Basic First Aid Additional Applied Science. Objectives You need to know how to deal with injuries and the aims of the treatment given. You need to know.
Sulfur Mustard (Mustard Gas) Kara McNerney & Kirstinia Jurovich.
First Aid. -Emergency medical care for someone who has been hurt or sick Knowing first aid and acting quickly can save someone’s life.
Protecting Yourself from Infectious Disease 1.Describe how the body fights infectious disease. 2.Summarize five things a person can do to stay well.
CO 2 O2O2 O2O2 O2O2 O2O2 O2O2 O2O2 O2O2 O2O2 O2O2 O2O2 O2O2 © 2006 Plano ISD, Plano, TX CO 2 O2O2 O2O2.
Operations Level. Goal: Increase understanding of radiation and provide information on safe response. Topics 1. Radiation Physics 2. Radiation Health.
Harmful Effects and Emergency Response Poisoned: harm to internal organs Injuries: harm due to external irritants Hazard is the risk of harmful effects.
Chapter 35 Poisoning and Allergic Reactions. © 2005 by Thomson Delmar Learning,a part of The Thomson Corporation. All Rights Reserved 2 Overview Poisoning.
Chemical Safety. Overview Chemical hazard classes Communication of hazards Routes of exposure Hierarchy of controls Special laboratory hazards.
First Aid Check Call Care. Shock Life threatening condition in which the body’s vital functions are threatened due to lack of blood flow or oxygen to.
BURN & SCALD. BURN –Dry burn is the tissue damage by dry heat of –Open flame, –Hot object, –Molten metal –Electricity –Friction with rapid moving Machine,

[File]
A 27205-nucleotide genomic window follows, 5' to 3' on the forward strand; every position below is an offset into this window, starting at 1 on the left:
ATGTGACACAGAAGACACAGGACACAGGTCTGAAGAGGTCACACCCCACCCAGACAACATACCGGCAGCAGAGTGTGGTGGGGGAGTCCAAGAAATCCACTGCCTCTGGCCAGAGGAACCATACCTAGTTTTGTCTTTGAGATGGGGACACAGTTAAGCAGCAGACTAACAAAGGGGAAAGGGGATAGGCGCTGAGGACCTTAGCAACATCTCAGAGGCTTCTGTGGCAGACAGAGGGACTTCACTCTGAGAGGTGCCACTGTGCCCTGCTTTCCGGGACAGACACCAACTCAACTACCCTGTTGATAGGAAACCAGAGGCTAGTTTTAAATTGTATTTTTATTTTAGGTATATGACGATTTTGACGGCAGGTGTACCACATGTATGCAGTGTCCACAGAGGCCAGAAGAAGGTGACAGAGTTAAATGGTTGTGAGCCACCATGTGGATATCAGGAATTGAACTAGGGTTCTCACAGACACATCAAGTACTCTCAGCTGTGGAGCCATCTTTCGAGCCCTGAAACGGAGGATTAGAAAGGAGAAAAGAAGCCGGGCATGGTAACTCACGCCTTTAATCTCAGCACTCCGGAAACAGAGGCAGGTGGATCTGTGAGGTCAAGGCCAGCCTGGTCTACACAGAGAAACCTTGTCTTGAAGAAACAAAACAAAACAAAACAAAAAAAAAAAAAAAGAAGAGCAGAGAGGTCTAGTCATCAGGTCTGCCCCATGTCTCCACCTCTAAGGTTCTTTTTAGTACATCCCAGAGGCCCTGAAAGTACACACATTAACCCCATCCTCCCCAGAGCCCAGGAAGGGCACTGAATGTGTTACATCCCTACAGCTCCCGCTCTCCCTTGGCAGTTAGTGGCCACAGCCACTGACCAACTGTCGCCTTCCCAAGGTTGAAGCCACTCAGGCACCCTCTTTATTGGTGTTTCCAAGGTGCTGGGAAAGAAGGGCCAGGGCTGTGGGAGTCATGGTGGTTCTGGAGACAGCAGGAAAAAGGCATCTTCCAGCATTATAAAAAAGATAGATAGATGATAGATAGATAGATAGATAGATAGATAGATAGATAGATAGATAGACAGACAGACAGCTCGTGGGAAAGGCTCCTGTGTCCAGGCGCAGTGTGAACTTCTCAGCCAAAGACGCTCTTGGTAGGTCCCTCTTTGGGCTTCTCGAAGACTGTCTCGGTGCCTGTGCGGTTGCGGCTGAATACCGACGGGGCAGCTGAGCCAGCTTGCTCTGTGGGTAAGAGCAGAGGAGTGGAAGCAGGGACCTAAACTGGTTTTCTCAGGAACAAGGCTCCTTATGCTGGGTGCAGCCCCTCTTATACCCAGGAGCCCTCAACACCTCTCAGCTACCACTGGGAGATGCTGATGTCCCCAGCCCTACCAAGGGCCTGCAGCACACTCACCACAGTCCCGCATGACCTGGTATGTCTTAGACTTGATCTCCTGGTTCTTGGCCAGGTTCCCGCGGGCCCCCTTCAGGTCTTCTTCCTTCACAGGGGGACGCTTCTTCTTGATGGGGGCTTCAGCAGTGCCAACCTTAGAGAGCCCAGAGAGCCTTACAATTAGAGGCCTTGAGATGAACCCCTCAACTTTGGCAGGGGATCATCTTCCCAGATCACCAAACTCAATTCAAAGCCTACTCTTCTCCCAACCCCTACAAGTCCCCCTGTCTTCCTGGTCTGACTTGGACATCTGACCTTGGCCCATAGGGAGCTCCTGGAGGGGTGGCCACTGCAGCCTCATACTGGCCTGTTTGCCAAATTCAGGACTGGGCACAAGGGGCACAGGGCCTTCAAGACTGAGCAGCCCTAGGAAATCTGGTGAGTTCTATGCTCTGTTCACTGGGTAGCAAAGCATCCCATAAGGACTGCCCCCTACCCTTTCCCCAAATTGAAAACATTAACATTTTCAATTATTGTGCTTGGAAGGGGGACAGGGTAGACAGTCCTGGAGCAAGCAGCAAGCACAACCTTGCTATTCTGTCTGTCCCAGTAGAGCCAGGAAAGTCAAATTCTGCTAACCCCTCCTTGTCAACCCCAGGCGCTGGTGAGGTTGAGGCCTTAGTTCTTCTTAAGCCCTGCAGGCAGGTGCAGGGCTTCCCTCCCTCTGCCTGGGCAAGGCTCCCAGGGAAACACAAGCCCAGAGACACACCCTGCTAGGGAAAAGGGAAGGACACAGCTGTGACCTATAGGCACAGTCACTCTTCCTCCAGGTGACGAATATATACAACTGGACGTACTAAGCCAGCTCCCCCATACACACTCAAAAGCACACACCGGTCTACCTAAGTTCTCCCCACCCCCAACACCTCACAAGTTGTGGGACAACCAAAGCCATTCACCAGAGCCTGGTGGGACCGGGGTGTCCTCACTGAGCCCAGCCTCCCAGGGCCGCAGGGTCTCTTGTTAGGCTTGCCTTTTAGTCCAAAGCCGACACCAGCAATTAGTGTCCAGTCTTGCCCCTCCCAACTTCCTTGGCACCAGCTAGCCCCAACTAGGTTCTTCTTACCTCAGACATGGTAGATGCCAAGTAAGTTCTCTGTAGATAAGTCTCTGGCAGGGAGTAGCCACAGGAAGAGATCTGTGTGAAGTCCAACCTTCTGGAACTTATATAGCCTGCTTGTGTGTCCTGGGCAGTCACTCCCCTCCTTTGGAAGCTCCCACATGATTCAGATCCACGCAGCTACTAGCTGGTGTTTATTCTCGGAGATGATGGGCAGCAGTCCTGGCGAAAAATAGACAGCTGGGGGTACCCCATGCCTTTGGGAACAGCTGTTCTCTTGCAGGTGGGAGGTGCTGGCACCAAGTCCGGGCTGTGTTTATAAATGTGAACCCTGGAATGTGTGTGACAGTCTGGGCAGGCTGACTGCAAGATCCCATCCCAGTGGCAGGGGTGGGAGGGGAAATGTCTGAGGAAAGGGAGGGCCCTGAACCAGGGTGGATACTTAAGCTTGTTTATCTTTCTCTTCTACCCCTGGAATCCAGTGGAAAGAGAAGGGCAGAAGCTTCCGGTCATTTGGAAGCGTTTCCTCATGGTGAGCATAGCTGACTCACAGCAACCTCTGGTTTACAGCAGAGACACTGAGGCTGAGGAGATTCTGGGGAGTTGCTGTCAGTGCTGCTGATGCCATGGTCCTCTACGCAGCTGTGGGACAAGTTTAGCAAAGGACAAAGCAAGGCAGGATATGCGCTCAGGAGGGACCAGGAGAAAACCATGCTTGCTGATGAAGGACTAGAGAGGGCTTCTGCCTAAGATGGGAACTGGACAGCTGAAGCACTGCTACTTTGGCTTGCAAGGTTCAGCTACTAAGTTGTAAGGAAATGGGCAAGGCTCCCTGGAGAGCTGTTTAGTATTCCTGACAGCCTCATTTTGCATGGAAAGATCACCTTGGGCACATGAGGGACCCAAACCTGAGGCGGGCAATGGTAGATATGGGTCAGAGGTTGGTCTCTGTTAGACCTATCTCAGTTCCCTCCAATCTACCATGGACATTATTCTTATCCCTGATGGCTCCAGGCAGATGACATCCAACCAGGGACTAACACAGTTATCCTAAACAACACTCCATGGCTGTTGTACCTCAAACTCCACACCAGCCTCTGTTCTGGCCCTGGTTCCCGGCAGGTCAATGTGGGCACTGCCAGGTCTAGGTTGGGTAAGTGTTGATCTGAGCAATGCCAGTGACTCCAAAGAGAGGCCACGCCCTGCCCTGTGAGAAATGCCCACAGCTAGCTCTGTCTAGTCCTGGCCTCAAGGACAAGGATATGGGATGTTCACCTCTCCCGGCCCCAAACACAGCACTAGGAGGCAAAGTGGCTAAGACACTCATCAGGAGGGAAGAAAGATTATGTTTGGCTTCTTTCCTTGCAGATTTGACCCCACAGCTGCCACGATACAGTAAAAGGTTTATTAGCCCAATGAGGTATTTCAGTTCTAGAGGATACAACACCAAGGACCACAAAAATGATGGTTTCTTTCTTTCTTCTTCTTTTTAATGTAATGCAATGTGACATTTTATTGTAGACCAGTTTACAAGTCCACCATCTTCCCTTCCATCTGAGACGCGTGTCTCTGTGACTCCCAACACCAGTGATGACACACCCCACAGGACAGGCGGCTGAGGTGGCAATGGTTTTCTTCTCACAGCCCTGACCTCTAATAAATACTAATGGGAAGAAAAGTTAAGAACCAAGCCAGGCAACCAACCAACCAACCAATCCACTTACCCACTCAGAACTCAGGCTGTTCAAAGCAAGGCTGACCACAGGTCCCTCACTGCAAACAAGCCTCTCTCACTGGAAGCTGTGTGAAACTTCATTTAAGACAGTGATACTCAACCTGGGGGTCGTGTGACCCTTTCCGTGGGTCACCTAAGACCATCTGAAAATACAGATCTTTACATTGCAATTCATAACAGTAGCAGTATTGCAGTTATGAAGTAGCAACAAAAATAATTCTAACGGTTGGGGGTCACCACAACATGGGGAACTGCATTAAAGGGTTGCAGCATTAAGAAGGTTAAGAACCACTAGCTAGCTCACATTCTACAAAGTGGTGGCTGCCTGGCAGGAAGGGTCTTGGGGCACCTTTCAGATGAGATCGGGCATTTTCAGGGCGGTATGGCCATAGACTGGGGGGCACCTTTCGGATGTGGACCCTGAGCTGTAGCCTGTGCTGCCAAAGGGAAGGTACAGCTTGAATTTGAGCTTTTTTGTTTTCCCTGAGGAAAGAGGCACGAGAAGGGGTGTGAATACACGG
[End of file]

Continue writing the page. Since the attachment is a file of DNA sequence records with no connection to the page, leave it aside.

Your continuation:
Diseases of the Respiratory System. Infections of the Respiratory tract Most common entry point for infections Upper respiratory tract –nose, nasal cavity,
/0409 Copyright © 2004 Business & Legal Reports, Inc. BLR’s Safety Training Presentations Bloodborne Pathogens for First Responders 29 CFR
A bacteria that is usually found in healthy human intestines and stool.
Topic: Respiratory System Aim: Describe the parts & functions of the Respiratory System. Do Now: Why do we breathe? HW:
© 1999 Lockheed Martin Energy Research Corporation CA1 © 1999 Lockheed Martin Energy Research Corporation.
Cold Stress Chilblain Hypothermia Frostbite Immersion Foot (Trench Foot) Dehydration Snow Blindness.
Weather Related Illnesses. Heat Related Illnesses Exposure to abnormal or prolonged amounts of heat and humidity without relief or adequate fluid intake.
1 Eye Injuries Pakistan ICITAP. 2 Learning Objectives To be able to identify both a normal eye and an eye suffering from an abnormality To be familiar.
Heat Exposure Heat Exposure Heat Cramps Heat Strokes Heat Exhaustion.
Respiratory System. What is the purpose of respiring (breathing)? Respiration maintains homeostasis by exchanging GASES in an animal’s body In other words:
The Respiratory System The respiratory system is the body system that provides body cells with oxygen and removes carbon dioxide that cells produce as.
BURNS Incidence and Causes 8,000-10,00 burns per year in the U.S.A % occur in homes Major causes: flames, scalds, heat, chemicals and electricity.
POISONS. TOXINS Poisons produced naturally by organisms Can cause: nausea, vomiting, paralysis, convulsions, death.
Diseases. What is a Disease? An illness that affects the proper functioning of the body or mind Communicable Diseases: passed from person to person Non-Communicable.
Pesticides and Human Health Chapter 6 Pesticide Applicator Core Training Manual.
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Hazard Communication. You Have a Right to Know What hazardous chemicals you work with Their hazards and risks How to protect yourself from them.